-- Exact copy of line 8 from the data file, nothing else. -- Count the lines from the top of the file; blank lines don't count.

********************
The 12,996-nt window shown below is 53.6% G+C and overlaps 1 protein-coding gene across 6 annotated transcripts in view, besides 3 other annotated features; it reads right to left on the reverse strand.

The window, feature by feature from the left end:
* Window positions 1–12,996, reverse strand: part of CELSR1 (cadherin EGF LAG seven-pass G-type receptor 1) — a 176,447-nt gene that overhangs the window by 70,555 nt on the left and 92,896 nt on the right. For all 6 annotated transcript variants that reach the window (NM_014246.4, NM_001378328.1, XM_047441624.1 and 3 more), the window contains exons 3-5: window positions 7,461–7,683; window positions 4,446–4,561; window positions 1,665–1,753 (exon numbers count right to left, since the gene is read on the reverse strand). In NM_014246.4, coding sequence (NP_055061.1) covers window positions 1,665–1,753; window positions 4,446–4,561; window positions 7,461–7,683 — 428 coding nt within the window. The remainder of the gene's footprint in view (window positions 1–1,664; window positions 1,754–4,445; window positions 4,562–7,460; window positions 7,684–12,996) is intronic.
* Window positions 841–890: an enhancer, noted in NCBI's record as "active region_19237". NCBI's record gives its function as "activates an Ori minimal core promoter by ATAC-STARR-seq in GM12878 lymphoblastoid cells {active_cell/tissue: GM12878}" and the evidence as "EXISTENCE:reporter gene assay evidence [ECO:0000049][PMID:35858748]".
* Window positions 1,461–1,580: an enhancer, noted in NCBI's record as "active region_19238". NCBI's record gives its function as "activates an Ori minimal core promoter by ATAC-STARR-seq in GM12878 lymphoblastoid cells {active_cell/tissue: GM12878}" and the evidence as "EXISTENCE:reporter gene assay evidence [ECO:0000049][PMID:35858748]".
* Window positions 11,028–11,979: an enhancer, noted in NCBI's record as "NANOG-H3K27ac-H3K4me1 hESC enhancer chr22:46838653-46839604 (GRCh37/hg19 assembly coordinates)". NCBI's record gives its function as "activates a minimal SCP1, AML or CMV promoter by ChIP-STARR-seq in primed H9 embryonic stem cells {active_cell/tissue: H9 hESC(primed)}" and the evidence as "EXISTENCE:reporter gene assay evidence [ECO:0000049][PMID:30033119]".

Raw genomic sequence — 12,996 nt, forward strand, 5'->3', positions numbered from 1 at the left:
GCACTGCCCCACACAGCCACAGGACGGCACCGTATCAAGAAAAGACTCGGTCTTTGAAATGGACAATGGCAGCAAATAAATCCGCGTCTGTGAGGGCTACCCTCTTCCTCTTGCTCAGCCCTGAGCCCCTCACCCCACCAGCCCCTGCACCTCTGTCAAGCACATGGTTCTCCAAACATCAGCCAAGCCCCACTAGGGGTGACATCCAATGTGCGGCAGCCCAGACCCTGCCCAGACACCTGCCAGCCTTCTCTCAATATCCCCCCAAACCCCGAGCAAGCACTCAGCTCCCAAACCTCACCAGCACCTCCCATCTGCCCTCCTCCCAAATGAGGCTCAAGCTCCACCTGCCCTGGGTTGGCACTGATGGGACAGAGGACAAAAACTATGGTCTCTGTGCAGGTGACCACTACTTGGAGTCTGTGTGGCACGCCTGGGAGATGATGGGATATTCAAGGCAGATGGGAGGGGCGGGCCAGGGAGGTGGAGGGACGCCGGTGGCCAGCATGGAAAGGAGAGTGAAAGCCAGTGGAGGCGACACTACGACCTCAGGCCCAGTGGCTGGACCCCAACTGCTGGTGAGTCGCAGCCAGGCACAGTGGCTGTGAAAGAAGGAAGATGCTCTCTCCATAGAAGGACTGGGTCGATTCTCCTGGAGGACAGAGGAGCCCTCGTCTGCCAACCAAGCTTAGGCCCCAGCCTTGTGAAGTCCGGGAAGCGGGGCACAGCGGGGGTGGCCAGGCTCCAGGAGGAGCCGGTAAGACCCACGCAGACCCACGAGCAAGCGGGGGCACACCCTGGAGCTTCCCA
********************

GCACTGCCCCACACAGCCACAGGACGGCACCGTATCAAGAAAAGACTCGGTCTTTGAAATGGACAATGGCAGCAAATAAATCCGCGTCTGTGAGGGCTACCCTCTTCCTCTTGCTCAGCCCTGAGCCCCTCACCCCACCAGCCCCTGCACCTCTGTCAAGCACATGGTTCTCCAAACATCAGCCAAGCCCCACTAGGGGTGACATCCAATGTGCGGCAGCCCAGACCCTGCCCAGACACCTGCCAGCCTTCTCTCAATATCCCCCCAAACCCCGAGCAAGCACTCAGCTCCCAAACCTCACCAGCACCTCCCATCTGCCCTCCTCCCAAATGAGGCTCAAGCTCCACCTGCCCTGGGTTGGCACTGATGGGACAGAGGACAAAAACTATGGTCTCTGTGCAGGTGACCACTACTTGGAGTCTGTGTGGCACGCCTGGGAGATGATGGGATATTCAAGGCAGATGGGAGGGGCGGGCCAGGGAGGTGGAGGGACGCCGGTGGCCAGCATGGAAAGGAGAGTGAAAGCCAGTGGAGGCGACACTACGACCTCAGGCCCAGTGGCTGGACCCCAACTGCTGGTGAGTCGCAGCCAGGCACAGTGGCTGTGAAAGAAGGAAGATGCTCTCTCCATAGAAGGACTGGGTCGATTCTCCTGGAGGACAGAGGAGCCCTCGTCTGCCAACCAAGCTTAGGCCCCAGCCTTGTGAAGTCCGGGAAGCGGGGCACAGCGGGGGTGGCCAGGCTCCAGGAGGAGCCGGTAAGACCCACGCAGACCCACGAGCAAGCGGGGGCACACCCTGGAGCTTCCCA